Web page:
In the name of love, people have engaged in all kinds of exploitative, degrading, dehumanizing behaviors and activities; and devastating personal and social evils have gone unchallenged.

Methodists have long struggled with the tension between maintaining sound doctrine and living Christlike love. John Wesley’s sermons, “On Schism” and “Catholic Spirit” document his own internal battle. He holds fast to the church’s doctrines grounded in Scripture and Tradition while giving priority to holiness as “the love of God shed abroad in our hearts.”

For Wesley, the truth of doctrine lies in the character produced in its adherents. Lives filled with the love of God and neighbor are the evidence of doctrinal truth, not biblical prooftexts or scholastic arguments. And the truthfulness of one’s love is how closely it resembles the self-emptying love (agape) of Christ.

“You shall know the truth and the truth shall make you free” is an often-used mantra in the academic world. The statement from John’s Gospel, however, has a condition attached to knowing the truth.

Here is the statement in context: “Then Jesus said to the Jews who had believed in him, ‘If you continue in my word, you are truly my disciple; and you will know the truth, and the truth will make you free’”(8:31-32).

The truth that sets us free is not abstract formulation about Jesus. It is relationship with Jesus. In Jesus Christ, truth and love are perfectly and inextricably joined. Truth and love flow from relationship with the One in whom the two are one.

What does this mean for United Methodists searching for a way forward as a denomination. I certainly don’t have a definitive answer as to the best institutional configuration for the future.

But I am convinced that splitting into “traditional” and “progressive”, “conservative” and “liberal” is NOT the way to bear witness to the unity of truth and love. The dichotomy implied in those labels is false, a betrayal of the One who is Truth and Love. To form denominations around those labels would be to institutionalize heresy.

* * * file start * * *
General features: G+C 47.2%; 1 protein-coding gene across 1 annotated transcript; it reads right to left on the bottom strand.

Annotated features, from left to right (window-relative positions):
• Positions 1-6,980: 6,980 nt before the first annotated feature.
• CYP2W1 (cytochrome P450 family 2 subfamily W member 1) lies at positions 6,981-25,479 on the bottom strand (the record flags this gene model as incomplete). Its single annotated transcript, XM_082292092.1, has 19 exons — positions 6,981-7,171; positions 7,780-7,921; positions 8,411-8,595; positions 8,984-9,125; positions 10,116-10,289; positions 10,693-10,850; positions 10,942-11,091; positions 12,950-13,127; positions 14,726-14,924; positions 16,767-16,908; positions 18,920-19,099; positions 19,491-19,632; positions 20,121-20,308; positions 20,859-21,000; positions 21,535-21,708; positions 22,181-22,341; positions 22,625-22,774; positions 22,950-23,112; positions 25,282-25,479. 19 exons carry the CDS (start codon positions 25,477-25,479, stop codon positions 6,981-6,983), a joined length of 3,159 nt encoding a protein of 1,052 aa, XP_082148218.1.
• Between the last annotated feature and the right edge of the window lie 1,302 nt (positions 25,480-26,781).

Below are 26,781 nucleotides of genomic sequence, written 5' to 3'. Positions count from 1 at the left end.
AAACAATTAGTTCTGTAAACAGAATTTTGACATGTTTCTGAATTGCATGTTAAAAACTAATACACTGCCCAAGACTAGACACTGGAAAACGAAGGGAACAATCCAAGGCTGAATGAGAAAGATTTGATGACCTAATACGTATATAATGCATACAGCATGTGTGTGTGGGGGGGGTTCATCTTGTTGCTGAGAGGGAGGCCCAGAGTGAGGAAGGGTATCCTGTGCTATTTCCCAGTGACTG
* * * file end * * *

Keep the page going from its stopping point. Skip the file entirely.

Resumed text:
Truth and love are woefully lacking in our polarized, deceitful, and violent world. Untruth and hate are being normalized in the prevailing culture. Our social fabric is being ripped asunder. The common good is being trampled underfoot.

The witness of a community that embodies truth AND love is sorely needed. The church can’t be that witness by splitting asunder what God joined together in Jesus the Christ.

We need “a come to Jesus” meeting and declare to the world that Truth and Love are inseparable in Jesus Christ. By God’s grace, we can together find our way to truthfully love and love truthfully.

Early Morning Prayer

Sovereign and ever-present God, whose love is steadfast, whose truth is inexhaustible, whose beauty is boundless, and whose goodness is without blemish: You have called us into a new day filled with occasions to share love, to explore truth, to delight in beauty, and to embody goodness. Open us to your redeeming presence so that your love, truth, beauty, and goodness will flow freely and untarnished through us. May we not restrict the flow of your love with hate and malice. May our narrowness of mind not confine your infinite truth to our limited intellectual grasp. May our busyness and self-preoccupation not blind us to the inestimable beauty that surrounds us. And, may our sin and brokenness not distort the purity of your goodness. Through your grace enable us to be beacons of love, truth, beauty, and goodness in a world filled with hatred, deceitfulness, ugliness, and evil. We offer our prayer in the name of the One who is the incarnation of boundless love, infinite truth, limitless beauty, and perfect goodness–Jesus the Christ. Amen